This month we are looking back at the history of an iconic landmark in the heart of our city, the Main Street Bridge. Did you know that the city actually went through several bridges before building one that could withstand the mighty Fox River? March 11-15 is Flood Safety Awareness Week in Illinois. So let’s take a look at the evolution of the bridge as it struggled against the flooding of the Fox River, among other challenges in its history.
The first bridge to connect the east and west sides of the Fox River was built in 1836. The wooden bridge only lasted a few short years, before being swept away along with every bridge in Kane County from a flood caused by a melting, snow covered Fox River in 1839. Many locals started private ferry services to cross the river until a new bridge was built. This second wooden timber bridge was destroyed ten years later in 1849, the cause of which is not completely clear. One story claims that it was destroyed by another raging flood. Another says it was destroyed by an angry mob during the Richards Riot on April 19. Either way, a third replacement was soon constructed, only to once again be destroyed by the mighty Fox River during a flood in 1857. Having experienced this twice before, the settlers were much more prepared and quickly set up a footbridge across the river until a replacement could be built. Later in 1857, a new bridge was built out of heavy wooden timbers. This held for almost twenty years until rotting in 1874, when the bridge was voluntarily replaced with iron.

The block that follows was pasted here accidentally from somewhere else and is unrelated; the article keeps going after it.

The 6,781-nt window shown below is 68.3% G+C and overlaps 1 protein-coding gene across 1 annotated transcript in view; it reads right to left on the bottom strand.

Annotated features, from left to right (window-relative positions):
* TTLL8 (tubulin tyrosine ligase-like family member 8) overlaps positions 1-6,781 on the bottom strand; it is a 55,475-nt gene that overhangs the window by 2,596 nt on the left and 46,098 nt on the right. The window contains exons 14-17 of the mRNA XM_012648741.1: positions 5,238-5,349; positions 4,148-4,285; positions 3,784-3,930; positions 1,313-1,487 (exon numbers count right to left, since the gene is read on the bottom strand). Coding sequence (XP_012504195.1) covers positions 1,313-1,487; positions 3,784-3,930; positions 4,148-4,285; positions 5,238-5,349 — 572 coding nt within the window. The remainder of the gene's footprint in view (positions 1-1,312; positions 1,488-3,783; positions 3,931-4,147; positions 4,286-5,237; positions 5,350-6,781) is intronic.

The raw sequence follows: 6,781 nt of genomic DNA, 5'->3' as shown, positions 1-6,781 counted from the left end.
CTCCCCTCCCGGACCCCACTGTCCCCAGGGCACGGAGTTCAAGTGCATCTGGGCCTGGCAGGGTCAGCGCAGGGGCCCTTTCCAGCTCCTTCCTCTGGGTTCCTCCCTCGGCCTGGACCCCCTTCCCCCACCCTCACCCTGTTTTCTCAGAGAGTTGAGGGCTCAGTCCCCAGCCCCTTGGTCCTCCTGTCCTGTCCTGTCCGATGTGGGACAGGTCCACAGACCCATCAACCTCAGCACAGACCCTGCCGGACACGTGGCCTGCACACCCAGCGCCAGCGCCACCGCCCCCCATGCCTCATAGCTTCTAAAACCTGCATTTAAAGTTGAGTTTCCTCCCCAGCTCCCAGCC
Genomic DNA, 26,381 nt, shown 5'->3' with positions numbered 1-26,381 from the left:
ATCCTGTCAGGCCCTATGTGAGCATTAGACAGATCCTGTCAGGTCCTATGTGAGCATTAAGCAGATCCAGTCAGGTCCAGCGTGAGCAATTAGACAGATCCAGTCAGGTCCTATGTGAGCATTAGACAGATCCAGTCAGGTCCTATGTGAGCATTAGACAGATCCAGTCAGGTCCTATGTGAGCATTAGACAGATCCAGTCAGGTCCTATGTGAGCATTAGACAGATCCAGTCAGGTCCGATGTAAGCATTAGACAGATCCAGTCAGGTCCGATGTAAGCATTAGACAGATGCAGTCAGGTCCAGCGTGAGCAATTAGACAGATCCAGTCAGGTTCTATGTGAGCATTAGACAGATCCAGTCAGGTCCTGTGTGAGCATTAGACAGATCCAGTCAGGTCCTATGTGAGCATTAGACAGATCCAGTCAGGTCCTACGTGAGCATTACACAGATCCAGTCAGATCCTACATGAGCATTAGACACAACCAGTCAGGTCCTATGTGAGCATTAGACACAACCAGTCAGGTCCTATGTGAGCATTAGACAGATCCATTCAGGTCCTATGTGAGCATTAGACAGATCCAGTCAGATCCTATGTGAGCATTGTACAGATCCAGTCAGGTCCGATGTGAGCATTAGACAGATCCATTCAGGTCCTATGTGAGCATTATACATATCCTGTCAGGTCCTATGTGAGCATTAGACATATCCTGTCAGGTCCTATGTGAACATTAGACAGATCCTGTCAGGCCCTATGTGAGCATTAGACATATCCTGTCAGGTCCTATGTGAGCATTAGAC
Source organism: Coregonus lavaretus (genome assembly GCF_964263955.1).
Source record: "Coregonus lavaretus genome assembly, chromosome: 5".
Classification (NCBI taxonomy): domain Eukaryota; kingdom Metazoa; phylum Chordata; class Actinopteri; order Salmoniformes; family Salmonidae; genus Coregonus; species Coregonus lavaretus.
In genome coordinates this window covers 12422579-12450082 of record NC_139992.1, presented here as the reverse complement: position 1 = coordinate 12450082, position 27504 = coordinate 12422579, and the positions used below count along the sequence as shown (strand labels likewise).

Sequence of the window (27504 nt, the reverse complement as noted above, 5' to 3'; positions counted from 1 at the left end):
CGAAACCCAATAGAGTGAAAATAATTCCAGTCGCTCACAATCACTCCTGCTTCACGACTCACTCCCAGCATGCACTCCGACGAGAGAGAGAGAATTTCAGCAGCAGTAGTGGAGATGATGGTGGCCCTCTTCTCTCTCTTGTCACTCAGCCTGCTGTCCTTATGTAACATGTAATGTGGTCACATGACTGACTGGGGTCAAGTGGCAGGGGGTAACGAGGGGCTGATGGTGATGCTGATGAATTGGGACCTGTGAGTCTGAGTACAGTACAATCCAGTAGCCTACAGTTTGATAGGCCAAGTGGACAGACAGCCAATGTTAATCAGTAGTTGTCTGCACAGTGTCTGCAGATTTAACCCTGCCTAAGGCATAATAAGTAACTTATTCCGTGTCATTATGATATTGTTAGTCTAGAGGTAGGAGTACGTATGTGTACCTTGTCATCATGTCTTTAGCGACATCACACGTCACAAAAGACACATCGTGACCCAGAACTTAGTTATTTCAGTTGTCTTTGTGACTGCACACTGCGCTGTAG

In early 1902, nearly thirty years later, a trolley car filled with thirty passengers fell through the bridge and rested in the river on its back at a thirty degree angle. No one was seriously injured, but the bridge was collapsed. The next replacement was built later that summer. It was widened, the railings were replaced and it was given exterior updates.
It was improved further, courtesy of philanthropist Lester Norris in 1928. One final, massive reconstruction began in 1997 and was completed the following year, giving us the sturdy Main Street Bridge that residents travel across to this day.
Photos and information courtesy of the St. Charles History Museum